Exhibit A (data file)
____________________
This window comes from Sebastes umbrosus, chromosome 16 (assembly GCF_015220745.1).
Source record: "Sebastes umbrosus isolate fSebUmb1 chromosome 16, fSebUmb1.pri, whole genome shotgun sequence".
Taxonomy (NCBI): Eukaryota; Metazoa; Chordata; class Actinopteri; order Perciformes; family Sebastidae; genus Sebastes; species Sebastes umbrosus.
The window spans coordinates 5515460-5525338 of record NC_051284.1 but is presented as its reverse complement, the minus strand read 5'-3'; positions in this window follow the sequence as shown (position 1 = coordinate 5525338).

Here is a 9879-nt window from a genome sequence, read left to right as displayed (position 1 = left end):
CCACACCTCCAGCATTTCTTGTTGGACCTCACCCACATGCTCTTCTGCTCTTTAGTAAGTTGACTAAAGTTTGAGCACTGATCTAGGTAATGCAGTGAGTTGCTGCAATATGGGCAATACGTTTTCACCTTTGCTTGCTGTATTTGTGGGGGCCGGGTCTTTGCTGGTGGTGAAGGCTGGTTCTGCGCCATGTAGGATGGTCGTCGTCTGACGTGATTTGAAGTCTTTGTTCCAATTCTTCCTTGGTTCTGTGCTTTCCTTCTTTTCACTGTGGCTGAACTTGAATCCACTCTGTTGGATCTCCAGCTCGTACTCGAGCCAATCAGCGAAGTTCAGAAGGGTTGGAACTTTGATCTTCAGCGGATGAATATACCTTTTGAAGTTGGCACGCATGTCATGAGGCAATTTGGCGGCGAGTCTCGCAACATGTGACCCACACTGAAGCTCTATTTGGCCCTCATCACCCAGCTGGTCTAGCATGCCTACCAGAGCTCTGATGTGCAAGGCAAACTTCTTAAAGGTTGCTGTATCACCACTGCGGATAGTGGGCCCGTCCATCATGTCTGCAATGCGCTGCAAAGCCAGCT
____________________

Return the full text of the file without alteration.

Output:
This window comes from Sebastes umbrosus, chromosome 16 (assembly GCF_015220745.1).
Source record: "Sebastes umbrosus isolate fSebUmb1 chromosome 16, fSebUmb1.pri, whole genome shotgun sequence".
Taxonomy (NCBI): Eukaryota; Metazoa; Chordata; class Actinopteri; order Perciformes; family Sebastidae; genus Sebastes; species Sebastes umbrosus.
The window spans coordinates 5515460-5525338 of record NC_051284.1 but is presented as its reverse complement, the minus strand read 5'-3'; positions in this window follow the sequence as shown (position 1 = coordinate 5525338).

Here is a 9879-nt window from a genome sequence, read left to right as displayed (position 1 = left end):
CCACACCTCCAGCATTTCTTGTTGGACCTCACCCACATGCTCTTCTGCTCTTTAGTAAGTTGACTAAAGTTTGAGCACTGATCTAGGTAATGCAGTGAGTTGCTGCAATATGGGCAATACGTTTTCACCTTTGCTTGCTGTATTTGTGGGGGCCGGGTCTTTGCTGGTGGTGAAGGCTGGTTCTGCGCCATGTAGGATGGTCGTCGTCTGACGTGATTTGAAGTCTTTGTTCCAATTCTTCCTTGGTTCTGTGCTTTCCTTCTTTTCACTGTGGCTGAACTTGAATCCACTCTGTTGGATCTCCAGCTCGTACTCGAGCCAATCAGCGAAGTTCAGAAGGGTTGGAACTTTGATCTTCAGCGGATGAATATACCTTTTGAAGTTGGCACGCATGTCATGAGGCAATTTGGCGGCGAGTCTCGCAACATGTGACCCACACTGAAGCTCTATTTGGCCCTCATCACCCAGCTGGTCTAGCATGCCTACCAGAGCTCTGATGTGCAAGGCAAACTTCTTAAAGGTTGCTGTATCACCACTGCGGATAGTGGGCCCGTCCATCATGTCTGCAATGCGCTGCAAAGCCAGCT